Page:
Tips for Social Distancing in the Workplace

Now that COVID-19 is community spread in the United States and other countries, you may be hearing phrases such as “self-quarantine, “flattening the curve,” and “social distancing.”

What do they mean, and why do they apply to you in the workplace?

Cancelling sports events, cruises, festivals and social gathering of 10 or more people is social distancing. This is important because the Centers for Disease and Control believe that reducing the physical contact between people by 6 feet will drastically reduce the spread of the Coronavirus spreading across our community, our country and most importantly, lessen the chances of you catching COVID-19.

  • Stay at least 6 feet away from coworkers; don’t hug or shake hands.

  • If possible, stagger work schedules to minimize all staff working at one time in one place.

  • Reduce workplace social contacts. Limit in-person meetings, lunch meet-ups, staff meetings and after-work hangouts.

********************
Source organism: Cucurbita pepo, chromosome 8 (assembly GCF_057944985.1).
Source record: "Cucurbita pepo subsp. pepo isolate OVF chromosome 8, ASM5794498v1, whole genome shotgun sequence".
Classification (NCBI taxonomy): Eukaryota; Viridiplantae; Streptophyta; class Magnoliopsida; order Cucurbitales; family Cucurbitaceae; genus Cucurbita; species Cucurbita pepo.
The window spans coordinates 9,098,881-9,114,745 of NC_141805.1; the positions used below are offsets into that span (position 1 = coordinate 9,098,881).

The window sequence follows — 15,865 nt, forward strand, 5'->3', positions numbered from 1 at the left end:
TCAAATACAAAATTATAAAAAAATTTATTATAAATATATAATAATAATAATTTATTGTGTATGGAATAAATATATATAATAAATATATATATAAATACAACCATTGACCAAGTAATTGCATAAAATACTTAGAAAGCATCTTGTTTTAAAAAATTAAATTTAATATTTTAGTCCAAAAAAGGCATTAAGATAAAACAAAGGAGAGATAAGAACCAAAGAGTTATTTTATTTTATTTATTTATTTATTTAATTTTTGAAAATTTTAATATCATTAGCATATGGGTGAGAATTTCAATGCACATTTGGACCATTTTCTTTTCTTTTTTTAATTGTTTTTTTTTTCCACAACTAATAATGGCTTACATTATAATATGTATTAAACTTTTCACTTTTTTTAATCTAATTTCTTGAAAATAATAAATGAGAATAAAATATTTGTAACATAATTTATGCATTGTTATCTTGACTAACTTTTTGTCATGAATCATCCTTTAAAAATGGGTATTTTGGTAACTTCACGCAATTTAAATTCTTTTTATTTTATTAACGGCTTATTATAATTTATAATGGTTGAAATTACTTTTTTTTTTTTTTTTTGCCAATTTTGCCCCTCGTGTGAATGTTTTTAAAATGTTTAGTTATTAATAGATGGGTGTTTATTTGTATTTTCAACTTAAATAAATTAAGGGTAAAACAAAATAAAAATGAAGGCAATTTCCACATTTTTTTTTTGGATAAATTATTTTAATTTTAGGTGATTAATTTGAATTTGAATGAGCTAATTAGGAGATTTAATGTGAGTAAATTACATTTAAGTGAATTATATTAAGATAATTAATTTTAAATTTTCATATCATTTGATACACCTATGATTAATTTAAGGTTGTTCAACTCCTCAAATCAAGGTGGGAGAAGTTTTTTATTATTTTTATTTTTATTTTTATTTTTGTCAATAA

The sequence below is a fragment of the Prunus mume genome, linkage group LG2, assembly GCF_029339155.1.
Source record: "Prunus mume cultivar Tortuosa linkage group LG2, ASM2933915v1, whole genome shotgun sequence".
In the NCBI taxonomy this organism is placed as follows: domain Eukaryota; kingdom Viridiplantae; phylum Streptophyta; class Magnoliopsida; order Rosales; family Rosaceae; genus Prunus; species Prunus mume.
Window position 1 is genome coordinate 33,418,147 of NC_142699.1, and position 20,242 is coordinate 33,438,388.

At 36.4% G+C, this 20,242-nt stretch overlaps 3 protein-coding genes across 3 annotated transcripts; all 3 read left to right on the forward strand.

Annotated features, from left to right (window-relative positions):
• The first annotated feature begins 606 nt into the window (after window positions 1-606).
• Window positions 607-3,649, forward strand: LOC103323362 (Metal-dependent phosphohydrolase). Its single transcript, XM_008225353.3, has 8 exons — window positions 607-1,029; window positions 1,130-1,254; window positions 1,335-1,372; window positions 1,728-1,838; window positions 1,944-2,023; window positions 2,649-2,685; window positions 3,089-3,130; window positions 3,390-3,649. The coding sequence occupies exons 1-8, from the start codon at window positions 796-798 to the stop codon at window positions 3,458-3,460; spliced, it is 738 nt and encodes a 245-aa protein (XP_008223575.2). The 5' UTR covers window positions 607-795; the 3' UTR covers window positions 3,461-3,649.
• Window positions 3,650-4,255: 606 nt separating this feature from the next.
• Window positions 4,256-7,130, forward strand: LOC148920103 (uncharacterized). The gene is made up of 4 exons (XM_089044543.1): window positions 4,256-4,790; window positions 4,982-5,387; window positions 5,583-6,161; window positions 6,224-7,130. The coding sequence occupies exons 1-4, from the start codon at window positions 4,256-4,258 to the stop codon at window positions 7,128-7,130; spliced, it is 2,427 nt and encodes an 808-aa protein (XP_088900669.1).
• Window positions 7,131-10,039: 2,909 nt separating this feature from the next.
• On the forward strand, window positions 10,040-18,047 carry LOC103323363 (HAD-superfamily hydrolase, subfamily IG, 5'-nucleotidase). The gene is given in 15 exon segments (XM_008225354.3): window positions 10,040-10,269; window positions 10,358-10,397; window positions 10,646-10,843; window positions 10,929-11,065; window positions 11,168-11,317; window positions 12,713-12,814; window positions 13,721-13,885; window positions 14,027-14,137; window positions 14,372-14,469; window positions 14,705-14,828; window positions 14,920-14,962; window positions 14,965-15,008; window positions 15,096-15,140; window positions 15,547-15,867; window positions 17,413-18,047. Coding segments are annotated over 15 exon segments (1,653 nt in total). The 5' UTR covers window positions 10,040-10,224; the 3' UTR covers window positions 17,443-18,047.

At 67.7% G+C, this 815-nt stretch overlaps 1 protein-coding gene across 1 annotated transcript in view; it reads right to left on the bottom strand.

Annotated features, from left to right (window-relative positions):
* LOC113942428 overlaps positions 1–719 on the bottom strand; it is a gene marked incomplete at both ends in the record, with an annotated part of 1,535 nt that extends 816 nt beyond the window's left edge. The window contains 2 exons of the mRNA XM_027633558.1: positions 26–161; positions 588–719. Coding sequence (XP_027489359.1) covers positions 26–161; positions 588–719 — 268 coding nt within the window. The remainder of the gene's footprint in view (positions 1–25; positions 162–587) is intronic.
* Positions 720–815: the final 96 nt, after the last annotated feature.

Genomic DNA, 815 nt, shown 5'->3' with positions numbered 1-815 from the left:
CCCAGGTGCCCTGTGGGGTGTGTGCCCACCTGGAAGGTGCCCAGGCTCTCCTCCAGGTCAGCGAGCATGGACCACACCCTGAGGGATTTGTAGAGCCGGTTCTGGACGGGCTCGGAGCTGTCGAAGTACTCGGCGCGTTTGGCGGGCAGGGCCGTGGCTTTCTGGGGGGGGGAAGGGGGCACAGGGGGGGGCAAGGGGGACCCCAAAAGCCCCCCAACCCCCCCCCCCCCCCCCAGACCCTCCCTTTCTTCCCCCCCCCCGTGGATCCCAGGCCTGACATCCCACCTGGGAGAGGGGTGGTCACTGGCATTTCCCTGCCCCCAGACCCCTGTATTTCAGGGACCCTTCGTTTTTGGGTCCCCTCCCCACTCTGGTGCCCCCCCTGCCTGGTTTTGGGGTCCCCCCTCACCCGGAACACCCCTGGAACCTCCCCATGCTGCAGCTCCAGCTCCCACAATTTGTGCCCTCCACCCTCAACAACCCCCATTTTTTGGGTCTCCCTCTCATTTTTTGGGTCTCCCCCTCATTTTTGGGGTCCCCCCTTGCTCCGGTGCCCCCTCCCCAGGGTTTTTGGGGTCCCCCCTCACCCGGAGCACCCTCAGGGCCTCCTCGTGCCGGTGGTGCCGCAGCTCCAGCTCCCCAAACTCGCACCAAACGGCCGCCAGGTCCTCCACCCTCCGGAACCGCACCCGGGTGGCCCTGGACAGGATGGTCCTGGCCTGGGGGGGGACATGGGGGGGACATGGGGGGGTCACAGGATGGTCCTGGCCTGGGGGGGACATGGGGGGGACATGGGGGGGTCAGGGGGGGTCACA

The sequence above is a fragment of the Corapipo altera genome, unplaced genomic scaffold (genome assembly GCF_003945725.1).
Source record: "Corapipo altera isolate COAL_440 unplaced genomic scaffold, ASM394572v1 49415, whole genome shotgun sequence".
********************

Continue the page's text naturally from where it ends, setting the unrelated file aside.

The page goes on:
• Use Webex, teleconferencing and other methods of communication to avoid in-person meetings. No more than 10 people in a room, with ventilation or door/windows open and 6 feet apart from each other.

  • Wash your hands often with soap and water for at least 20 seconds or use a hand sanitizer that contains at least 60% alcohol. Don’t touch your eyes, nose or mouth.

  • Use tissues to cover coughs and sneezes, then discard tissue immediately.

  • Clean/disinfect objects and surfaces that are touched often.

  • If you’re sick, contact your supervisor for next steps and stay at home.

Why is this Important?

  • Protect yourself from getting sick.
  • Lesson the number of serious infections of vulnerable patients/staff that enter our clinics.
  • Lessen the burden on potential staffing shortages on our healthcare system.

It is believed that if we all truly practice these social distancing tips, we will help to flatten the curve. Flattening the curve slows the virus down, allowing our health centers and our care team to be able to care for our patients. If we do not practice social distancing we will increase the risk of infection, not only to ourselves, but our families and potentially our patients. If we are sick, we cannot take care of our patients that are sick. Thank you for your cooperation in helping to keep everyone safe.